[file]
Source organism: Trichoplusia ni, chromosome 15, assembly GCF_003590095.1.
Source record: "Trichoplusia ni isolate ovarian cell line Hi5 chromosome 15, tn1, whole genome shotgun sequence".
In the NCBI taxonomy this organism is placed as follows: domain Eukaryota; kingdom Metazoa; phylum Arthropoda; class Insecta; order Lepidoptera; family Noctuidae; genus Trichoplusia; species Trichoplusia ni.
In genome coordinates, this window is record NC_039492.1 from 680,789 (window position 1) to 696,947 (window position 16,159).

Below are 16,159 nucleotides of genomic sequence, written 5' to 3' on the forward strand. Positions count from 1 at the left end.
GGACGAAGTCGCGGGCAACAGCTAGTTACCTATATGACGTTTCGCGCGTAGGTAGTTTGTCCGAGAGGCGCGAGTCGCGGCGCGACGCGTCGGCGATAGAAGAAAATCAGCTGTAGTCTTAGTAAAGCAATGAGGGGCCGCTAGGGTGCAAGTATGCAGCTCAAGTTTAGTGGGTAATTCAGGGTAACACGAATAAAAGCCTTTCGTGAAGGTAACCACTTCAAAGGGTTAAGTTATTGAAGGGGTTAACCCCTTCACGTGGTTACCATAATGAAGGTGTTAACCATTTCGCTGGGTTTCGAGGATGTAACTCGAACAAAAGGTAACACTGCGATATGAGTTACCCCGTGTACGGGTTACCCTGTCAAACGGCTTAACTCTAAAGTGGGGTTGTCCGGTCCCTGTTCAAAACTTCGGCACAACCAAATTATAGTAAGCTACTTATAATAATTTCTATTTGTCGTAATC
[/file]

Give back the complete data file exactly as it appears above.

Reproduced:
Source organism: Trichoplusia ni, chromosome 15, assembly GCF_003590095.1.
Source record: "Trichoplusia ni isolate ovarian cell line Hi5 chromosome 15, tn1, whole genome shotgun sequence".
In the NCBI taxonomy this organism is placed as follows: domain Eukaryota; kingdom Metazoa; phylum Arthropoda; class Insecta; order Lepidoptera; family Noctuidae; genus Trichoplusia; species Trichoplusia ni.
In genome coordinates, this window is record NC_039492.1 from 680,789 (window position 1) to 696,947 (window position 16,159).

Below are 16,159 nucleotides of genomic sequence, written 5' to 3' on the forward strand. Positions count from 1 at the left end.
GGACGAAGTCGCGGGCAACAGCTAGTTACCTATATGACGTTTCGCGCGTAGGTAGTTTGTCCGAGAGGCGCGAGTCGCGGCGCGACGCGTCGGCGATAGAAGAAAATCAGCTGTAGTCTTAGTAAAGCAATGAGGGGCCGCTAGGGTGCAAGTATGCAGCTCAAGTTTAGTGGGTAATTCAGGGTAACACGAATAAAAGCCTTTCGTGAAGGTAACCACTTCAAAGGGTTAAGTTATTGAAGGGGTTAACCCCTTCACGTGGTTACCATAATGAAGGTGTTAACCATTTCGCTGGGTTTCGAGGATGTAACTCGAACAAAAGGTAACACTGCGATATGAGTTACCCCGTGTACGGGTTACCCTGTCAAACGGCTTAACTCTAAAGTGGGGTTGTCCGGTCCCTGTTCAAAACTTCGGCACAACCAAATTATAGTAAGCTACTTATAATAATTTCTATTTGTCGTAATC